SIGA Technologies, Inc. v. PharmAthene, Inc., Del. Supr., No. 20, 2015 (Dec. 23, 2015). Why This Case Is Noteworthy: Any lawyer interested in the latest iterations of contract law by the Delaware Supreme Court needs to read this opinion. More specifically, any lawyer who advises clients on the binding nature or enforceability of letters of intent, or preliminary agreements, for example, in connection with mergers, needs to read this opinion. The Delaware Supreme Court affirmed a decision from the Court of Chancery in which two types of preliminary agreements were upheld as enforceable. The first, known as a Type I agreement, involves an agreement where the parties have consented to the essential terms but may not have formalized their agreement in a fully executed document. The next type of enforceable preliminary agreement is known as a Type II. This category of preliminary agreement refers to an “agreement to negotiate in good faith,” when all essential terms have not been agreed to, and that was the type of preliminary agreement involved in this opinion in which the Supreme Court upheld expectation damages of $113 million.
Procedural history: This decision is the second opinion by the Delaware Supreme Court in this case. Highlights of the prior Delaware Supreme Court opinion in this case, and a few of the multiple decisions by the Delaware Court of Chancery in this case have been highlighted on these pages, and are available at this hyperlink.
Key facts: The factual basis for this decision is a merger agreement entered into between the parties which provided that if the merger was not consummated for whatever reason, then the parties would negotiate in good faith to enter into a license agreement. The merger was not consummated. The Court of Chancery found that SIGA, in bad faith, refused to negotiate a license agreement when the merger was terminated. Parenthetically, after the judgment was entered by the trial court, SIGA filed for bankruptcy. The facts are available in the prior Delaware opinions highlighted at the above link, and also are described in the first 37-pages of the 57-page majority opinion.
Also notable about this decision is that it features a divided Delaware Supreme Court which is not common, as well as a 28-page dissent that is quite vigorous in its opposition.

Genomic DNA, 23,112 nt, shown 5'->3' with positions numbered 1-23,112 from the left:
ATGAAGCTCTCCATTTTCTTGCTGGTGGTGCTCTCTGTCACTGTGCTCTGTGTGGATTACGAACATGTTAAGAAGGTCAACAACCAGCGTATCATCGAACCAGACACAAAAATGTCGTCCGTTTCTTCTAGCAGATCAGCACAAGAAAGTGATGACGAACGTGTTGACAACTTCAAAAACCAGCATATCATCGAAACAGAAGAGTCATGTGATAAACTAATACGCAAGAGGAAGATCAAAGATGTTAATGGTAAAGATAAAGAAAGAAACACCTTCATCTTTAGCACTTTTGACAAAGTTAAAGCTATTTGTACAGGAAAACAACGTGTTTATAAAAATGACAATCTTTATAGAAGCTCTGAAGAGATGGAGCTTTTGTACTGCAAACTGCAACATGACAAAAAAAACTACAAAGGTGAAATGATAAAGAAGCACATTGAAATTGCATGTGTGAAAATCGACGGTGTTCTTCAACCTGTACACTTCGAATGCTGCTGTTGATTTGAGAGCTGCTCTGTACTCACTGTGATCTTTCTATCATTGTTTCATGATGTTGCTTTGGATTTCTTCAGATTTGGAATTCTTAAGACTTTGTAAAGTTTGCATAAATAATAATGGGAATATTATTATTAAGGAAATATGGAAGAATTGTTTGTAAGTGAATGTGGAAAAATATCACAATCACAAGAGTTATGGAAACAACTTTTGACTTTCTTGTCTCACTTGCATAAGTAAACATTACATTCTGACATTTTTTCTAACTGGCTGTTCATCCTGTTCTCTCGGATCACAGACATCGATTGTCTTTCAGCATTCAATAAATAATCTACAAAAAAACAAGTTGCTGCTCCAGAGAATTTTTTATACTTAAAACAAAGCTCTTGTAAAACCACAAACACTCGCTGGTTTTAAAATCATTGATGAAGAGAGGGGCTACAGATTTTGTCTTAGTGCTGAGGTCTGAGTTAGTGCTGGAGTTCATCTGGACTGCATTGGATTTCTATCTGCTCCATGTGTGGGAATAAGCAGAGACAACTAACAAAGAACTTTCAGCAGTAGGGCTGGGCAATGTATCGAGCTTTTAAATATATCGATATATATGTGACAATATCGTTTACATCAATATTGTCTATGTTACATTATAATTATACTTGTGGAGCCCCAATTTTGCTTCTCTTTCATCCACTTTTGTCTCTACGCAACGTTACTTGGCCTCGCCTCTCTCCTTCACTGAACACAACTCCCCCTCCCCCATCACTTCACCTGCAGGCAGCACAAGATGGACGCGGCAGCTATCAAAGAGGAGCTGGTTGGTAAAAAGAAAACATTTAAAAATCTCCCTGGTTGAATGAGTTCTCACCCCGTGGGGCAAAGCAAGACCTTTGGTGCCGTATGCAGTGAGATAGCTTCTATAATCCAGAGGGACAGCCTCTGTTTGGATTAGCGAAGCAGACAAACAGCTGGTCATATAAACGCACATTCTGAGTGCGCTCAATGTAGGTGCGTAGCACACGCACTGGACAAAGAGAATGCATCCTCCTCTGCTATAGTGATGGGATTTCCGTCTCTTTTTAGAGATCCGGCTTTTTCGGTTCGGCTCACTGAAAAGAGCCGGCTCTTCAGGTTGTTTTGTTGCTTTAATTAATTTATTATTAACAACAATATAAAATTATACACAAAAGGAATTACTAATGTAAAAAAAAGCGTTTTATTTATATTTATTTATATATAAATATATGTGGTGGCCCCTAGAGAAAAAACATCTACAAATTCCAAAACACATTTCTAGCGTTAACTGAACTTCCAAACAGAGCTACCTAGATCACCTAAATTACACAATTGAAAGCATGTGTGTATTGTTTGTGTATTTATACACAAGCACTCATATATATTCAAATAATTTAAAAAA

Key Takeaways: One of the more notable takeaways from this seminal contract pronouncement by Delaware’s high court is on the issue of contract damages, and the distinction between the need to prove the existence of damages with reasonable certainty, which must be distinguished from a completely separate analysis of the amount of damages. Although expectation damages for breach of contract must be proven with reasonable certainty, and no recovery can be had for loss of profits which are determined to be uncertain contingent, conjectural, or speculative, it is also true that less certainty is required of the proof establishing the amount of damages.
As the Supreme Court explained: “The injured party need not establish the amount of damages with precise certainty where the wrong has been proven and injury established.” The trial court found that PharmAthene firmly established the fact of damages. The Supreme Court upheld the Court of Chancery’s statement of the law that where the proof of the fact of damages is certain, the “proof of the amount can be an estimate, uncertain or inexact.” See footnote 78.
Wrongdoer Rule: The court also explained the “wrongdoer rule” as it applies to breach of contract damages. The wrongdoer rule applies where the wrongdoer’s breach contributed to uncertainty over the amount of damages. Where the existence of damages is certain, and the only uncertainty relates to the amount, “the burden of uncertainty as to the amount of damages falls upon the wrongdoer.” See footnote 132. Moreover, the court may consider post-breach evidence when determining the reasonable expectation of the parties in connection with calculating damages, and may consider the willfulness of the breach.
In addition, where there is a willfulness involved in the breach, the court may take that into account in deciding whether to require a lesser degree of certainty. Also: “Damages need not be calculable with mathematical accuracy and are often at best approximate.” See footnote 138.
Dissent: The spirited dissent offers a scholarly contrary perspective but highlights of it will not be included in this short post as it does not currently represent the prevailing law in Delaware. Nonetheless, the heavily footnoted dissent remains worth reading for those interested in a fuller understanding of the issues and the law addressed in this case.